Cervical Cancer Vaccine
By Alex Nechas
Texas recently became the first state to require that school-age girls receive the new cervical cancer vaccine, Gardasil. This mandate from the state's governor, Rick Perry, has been greeted with staunch opposition from local parents' rights groups, which feel that it condones unsafe sexual practices. As other states, such as Florida and North Carolina, ponder cervical cancer vaccinations, similar debates have emerged.
If you're unfamiliar with Gardasil, you might be wondering why any concerned parent would oppose a measure that could virtually wipe out such a deadly form of cancer. However, a close examination of the drug reveals that it does not treat any type of cancer specifically; instead, it attacks a common sexually transmitted disease, the human papilloma virus (HPV), that is known to cause cervical cancer.
In this article, we will show you exactly how the drug Gardasil works and explain the possible impact of the vaccine on public health. Here's a glimpse at the topics we'll cover:
- Cervical Cancer It's easy to see why there is such a need for a cervical cancer vaccine. Although cervical cancer is relatively easy to detect -- a simple Pap smear can help thwart the disease at its earliest stages -- it still kills nearly 300,000 women per year. Women with certain forms of the human papilloma virus (HPV) are particularly vulnerable to developing cervical cancer. We'll provide extensive details on this deadly disease.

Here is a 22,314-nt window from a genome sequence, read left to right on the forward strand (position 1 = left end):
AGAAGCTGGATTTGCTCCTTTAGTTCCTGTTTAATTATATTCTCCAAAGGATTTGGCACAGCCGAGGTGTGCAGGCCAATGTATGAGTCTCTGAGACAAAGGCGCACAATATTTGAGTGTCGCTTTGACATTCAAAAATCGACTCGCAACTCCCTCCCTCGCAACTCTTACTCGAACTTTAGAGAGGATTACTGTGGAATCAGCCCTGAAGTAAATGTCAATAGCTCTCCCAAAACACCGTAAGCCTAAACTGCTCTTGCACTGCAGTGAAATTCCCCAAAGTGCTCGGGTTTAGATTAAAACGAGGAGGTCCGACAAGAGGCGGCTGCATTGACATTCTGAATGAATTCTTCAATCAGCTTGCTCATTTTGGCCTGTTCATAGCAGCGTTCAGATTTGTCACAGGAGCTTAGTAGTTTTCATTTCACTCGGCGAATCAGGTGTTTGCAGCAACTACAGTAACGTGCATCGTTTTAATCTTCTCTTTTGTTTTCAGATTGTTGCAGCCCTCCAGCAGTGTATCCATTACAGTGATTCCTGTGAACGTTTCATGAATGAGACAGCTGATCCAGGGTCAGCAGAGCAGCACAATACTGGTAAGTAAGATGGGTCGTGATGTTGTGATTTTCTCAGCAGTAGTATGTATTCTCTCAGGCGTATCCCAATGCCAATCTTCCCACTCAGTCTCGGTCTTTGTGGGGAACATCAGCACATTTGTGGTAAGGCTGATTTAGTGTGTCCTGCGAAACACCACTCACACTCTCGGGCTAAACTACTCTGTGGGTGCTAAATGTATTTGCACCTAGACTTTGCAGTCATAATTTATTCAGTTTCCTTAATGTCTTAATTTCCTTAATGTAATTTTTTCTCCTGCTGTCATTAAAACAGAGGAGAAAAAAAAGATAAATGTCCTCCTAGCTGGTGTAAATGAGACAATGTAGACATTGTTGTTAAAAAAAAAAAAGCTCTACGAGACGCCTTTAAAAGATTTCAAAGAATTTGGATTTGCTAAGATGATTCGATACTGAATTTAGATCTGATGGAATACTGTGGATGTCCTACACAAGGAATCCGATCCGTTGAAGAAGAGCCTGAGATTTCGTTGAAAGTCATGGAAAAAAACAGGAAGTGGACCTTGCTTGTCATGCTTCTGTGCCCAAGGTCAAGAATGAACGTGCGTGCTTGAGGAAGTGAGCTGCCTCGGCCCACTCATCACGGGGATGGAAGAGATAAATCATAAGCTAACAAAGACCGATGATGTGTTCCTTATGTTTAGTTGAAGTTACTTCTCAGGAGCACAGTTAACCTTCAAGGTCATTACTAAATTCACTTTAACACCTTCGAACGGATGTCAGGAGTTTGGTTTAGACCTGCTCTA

- Understanding Gardasil It's not completely accurate to say that Gardasil is a vaccine for cervical cancer. The drug doesn't work against the cancer itself. Instead, it is used to prevent the infection of the types of HPVs that can lead to cervical cancer. Gardasil is, nonetheless, a huge breakthrough in the fight against cervical cancer. Gardasil, which is injected three times over an eight-month period, has the potential to save hundreds of thousands of lives. We'll explore the impact of this groundbreaking drug. //]]]]> ]]>
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